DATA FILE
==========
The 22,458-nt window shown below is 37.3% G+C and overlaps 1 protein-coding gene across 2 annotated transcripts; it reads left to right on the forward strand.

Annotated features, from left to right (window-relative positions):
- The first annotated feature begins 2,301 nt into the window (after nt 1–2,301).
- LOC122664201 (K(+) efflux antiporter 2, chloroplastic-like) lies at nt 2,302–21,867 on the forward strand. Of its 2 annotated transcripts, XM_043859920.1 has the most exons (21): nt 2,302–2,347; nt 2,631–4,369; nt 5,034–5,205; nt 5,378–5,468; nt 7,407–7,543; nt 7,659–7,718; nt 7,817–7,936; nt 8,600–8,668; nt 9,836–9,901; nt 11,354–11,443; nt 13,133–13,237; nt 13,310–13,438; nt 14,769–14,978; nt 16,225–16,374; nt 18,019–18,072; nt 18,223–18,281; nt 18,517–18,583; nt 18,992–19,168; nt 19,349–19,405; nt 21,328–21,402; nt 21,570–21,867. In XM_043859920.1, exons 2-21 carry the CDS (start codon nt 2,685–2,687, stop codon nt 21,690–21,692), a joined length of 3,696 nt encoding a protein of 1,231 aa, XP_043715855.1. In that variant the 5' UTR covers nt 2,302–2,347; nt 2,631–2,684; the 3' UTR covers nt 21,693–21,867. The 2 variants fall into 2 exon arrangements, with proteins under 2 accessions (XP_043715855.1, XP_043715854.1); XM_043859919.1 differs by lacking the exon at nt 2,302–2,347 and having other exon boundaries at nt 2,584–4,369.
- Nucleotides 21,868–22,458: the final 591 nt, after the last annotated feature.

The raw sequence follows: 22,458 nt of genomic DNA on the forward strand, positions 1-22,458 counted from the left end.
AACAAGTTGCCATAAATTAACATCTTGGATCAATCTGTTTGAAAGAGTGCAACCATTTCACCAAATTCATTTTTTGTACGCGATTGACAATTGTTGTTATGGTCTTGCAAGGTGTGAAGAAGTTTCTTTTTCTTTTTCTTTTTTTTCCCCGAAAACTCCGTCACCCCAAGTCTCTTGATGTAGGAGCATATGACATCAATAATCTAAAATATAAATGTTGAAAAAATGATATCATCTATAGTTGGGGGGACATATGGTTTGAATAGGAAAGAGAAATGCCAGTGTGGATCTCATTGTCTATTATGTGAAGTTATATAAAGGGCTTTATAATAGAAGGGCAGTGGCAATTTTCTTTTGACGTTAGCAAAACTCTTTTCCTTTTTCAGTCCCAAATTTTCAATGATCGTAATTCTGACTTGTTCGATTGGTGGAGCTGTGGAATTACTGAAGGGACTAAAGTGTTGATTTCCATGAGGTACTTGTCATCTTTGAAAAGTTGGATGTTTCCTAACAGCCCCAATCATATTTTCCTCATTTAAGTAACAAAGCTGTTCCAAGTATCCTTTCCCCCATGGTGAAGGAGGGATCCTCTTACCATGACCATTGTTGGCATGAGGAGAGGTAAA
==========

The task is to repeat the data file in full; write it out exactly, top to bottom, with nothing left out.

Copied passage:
The 22,458-nt window shown below is 37.3% G+C and overlaps 1 protein-coding gene across 2 annotated transcripts; it reads left to right on the forward strand.

Annotated features, from left to right (window-relative positions):
- The first annotated feature begins 2,301 nt into the window (after nt 1–2,301).
- LOC122664201 (K(+) efflux antiporter 2, chloroplastic-like) lies at nt 2,302–21,867 on the forward strand. Of its 2 annotated transcripts, XM_043859920.1 has the most exons (21): nt 2,302–2,347; nt 2,631–4,369; nt 5,034–5,205; nt 5,378–5,468; nt 7,407–7,543; nt 7,659–7,718; nt 7,817–7,936; nt 8,600–8,668; nt 9,836–9,901; nt 11,354–11,443; nt 13,133–13,237; nt 13,310–13,438; nt 14,769–14,978; nt 16,225–16,374; nt 18,019–18,072; nt 18,223–18,281; nt 18,517–18,583; nt 18,992–19,168; nt 19,349–19,405; nt 21,328–21,402; nt 21,570–21,867. In XM_043859920.1, exons 2-21 carry the CDS (start codon nt 2,685–2,687, stop codon nt 21,690–21,692), a joined length of 3,696 nt encoding a protein of 1,231 aa, XP_043715855.1. In that variant the 5' UTR covers nt 2,302–2,347; nt 2,631–2,684; the 3' UTR covers nt 21,693–21,867. The 2 variants fall into 2 exon arrangements, with proteins under 2 accessions (XP_043715855.1, XP_043715854.1); XM_043859919.1 differs by lacking the exon at nt 2,302–2,347 and having other exon boundaries at nt 2,584–4,369.
- Nucleotides 21,868–22,458: the final 591 nt, after the last annotated feature.

The raw sequence follows: 22,458 nt of genomic DNA on the forward strand, positions 1-22,458 counted from the left end.
AACAAGTTGCCATAAATTAACATCTTGGATCAATCTGTTTGAAAGAGTGCAACCATTTCACCAAATTCATTTTTTGTACGCGATTGACAATTGTTGTTATGGTCTTGCAAGGTGTGAAGAAGTTTCTTTTTCTTTTTCTTTTTTTTCCCCGAAAACTCCGTCACCCCAAGTCTCTTGATGTAGGAGCATATGACATCAATAATCTAAAATATAAATGTTGAAAAAATGATATCATCTATAGTTGGGGGGACATATGGTTTGAATAGGAAAGAGAAATGCCAGTGTGGATCTCATTGTCTATTATGTGAAGTTATATAAAGGGCTTTATAATAGAAGGGCAGTGGCAATTTTCTTTTGACGTTAGCAAAACTCTTTTCCTTTTTCAGTCCCAAATTTTCAATGATCGTAATTCTGACTTGTTCGATTGGTGGAGCTGTGGAATTACTGAAGGGACTAAAGTGTTGATTTCCATGAGGTACTTGTCATCTTTGAAAAGTTGGATGTTTCCTAACAGCCCCAATCATATTTTCCTCATTTAAGTAACAAAGCTGTTCCAAGTATCCTTTCCCCCATGGTGAAGGAGGGATCCTCTTACCATGACCATTGTTGGCATGAGGAGAGGTAAA